The in-depth topic for this year was Chinese Johannesburg.
After the announcement of the essay topic I felt eager to explore this community where few human interest feature stories emerging from it had been told by the mainstream South African media. My group was given the topic Culture and community and this excited me further as I thought this would be the theme that could really make room for writing and telling a multimedia story with a lot of colour in it.
In this essay I will reflect my insights from the past four weeks. The paper will be divided into two main sections of my in-depth project: multimedia and written feature. In each section I will discuss the challenges, strategies and some triumphs. My conclusion will summarise my personal reflections from the two main focus areas in my essay.
On the first day the guest speakers gave us a good sense of some of the history of the Chinese community in Johannesburg. The content of the presentations by the speakers helped to frame some possible stories and angles that could be told by the class.
After the presentations, I went home to think of some possible ideas for a compelling story. I had to focus on a story that could be told in the given time frame realistically. This is a list of my original feature ideas: the adaptation of Chinese culture as a survival strategy for easier assimilation, Chinese school, immigrant youth and sub-cultures exclusive to South African immigrants.
The class trip to new Chinatown in Cyrildene was the event that narrowed my feature ideas to one story. Before lunch at the Northern food restaurant, we walked along Derrick Avenue in groups. The group that I had walked with first headed towards the North of Derrick avenue to see the arch and to take some pictures. On our way back, I bought some fruit at the fruit and vegetable shop that was close to the arch.
I met Peter there whose mother owns this fruit and vegetable shop in Cyrildene. I asked him about the Chinese school and whether he attended it. He said that the Chinese school no longer existed and that he attended another school in Lyndhurst. Before I met him, I had Googled the Chinese school and an address in Bramley Park appeared. I had planned to go to the school on Friday after pitching our ideas to our mentor that morning.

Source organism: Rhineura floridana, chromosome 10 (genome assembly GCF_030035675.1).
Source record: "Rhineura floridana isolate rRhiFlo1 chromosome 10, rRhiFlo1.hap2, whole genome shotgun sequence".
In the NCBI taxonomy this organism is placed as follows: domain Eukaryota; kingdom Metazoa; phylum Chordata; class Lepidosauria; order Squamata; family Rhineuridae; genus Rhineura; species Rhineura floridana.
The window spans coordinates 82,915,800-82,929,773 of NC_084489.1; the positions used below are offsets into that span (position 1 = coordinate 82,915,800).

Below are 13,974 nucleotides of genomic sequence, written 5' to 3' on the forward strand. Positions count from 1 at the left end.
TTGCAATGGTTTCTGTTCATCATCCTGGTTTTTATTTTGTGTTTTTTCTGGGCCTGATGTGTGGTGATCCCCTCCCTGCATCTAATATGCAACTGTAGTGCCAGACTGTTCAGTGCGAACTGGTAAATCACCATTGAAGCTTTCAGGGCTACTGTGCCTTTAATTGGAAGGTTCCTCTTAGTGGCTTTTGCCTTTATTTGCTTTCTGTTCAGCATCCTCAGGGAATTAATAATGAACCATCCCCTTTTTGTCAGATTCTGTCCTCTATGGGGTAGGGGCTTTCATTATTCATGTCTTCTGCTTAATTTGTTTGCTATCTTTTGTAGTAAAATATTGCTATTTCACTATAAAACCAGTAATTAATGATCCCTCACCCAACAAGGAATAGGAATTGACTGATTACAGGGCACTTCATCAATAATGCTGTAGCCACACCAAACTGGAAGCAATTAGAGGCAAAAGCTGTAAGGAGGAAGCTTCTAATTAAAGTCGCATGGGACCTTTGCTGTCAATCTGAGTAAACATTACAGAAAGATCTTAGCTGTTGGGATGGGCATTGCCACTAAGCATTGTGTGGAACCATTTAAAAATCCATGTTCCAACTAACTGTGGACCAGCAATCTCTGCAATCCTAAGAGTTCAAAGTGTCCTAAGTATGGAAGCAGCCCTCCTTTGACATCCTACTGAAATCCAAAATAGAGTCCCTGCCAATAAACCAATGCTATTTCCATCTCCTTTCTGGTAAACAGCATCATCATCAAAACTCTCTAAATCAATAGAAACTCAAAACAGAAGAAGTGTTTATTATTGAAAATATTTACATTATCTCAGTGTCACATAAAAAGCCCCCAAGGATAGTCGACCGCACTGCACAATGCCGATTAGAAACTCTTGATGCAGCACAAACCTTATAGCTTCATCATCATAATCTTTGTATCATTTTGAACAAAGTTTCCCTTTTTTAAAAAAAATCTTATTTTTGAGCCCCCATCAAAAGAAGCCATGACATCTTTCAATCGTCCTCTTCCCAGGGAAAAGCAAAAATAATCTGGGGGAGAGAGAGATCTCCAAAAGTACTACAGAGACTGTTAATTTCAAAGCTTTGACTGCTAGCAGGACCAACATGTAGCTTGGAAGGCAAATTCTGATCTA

I was a bit confused after Peter told me the school no longer existed as the address on Google made me assume that the Chinese school still existed. I asked him how old he was and he said 19. He told me he was in grade eleven and struggled at school because of language. I could tell from our conversation that he was not the most comfortable with English. Because we did not have too much time and I wanted to talk to him properly, I took his number to meet with him again. He agreed.
When I pitched my story on the Friday, I had pitched doing a story on the Chinese school. My plan was to arrange an interview with someone at the school and hoped to find an interesting angle from this interview.
After I had shared my story idea with my group, I planned my events for the day and weekend. After the pitch Ray and I went to the school. It was school holidays and none of the staff were back that day. I found that Peter was correct in that there was no longer a Chinese school, only a Sandtonview school. I called Maureen Lok Fat from the Chinese association whose portfolio is Community and school. She confirmed that there was no longer a Chinese school but a new school. This prompted me to uncover what happened to the school and how its disappearance affected the children of new immigrants like Peter for example.
During the first week I had been contacting the GDE, Lok Fat and Erwin Pon the head of the Chinese association to understand the story behind what happened to the school.
One of the aspects of the project I had battled with initially was whether I was expected to write a story that was more of a slice of life, whether I was expected to stick to a news feature rather than a profile, or whether I should do more of an investigative piece where I tried to find a story that uncovered an issue.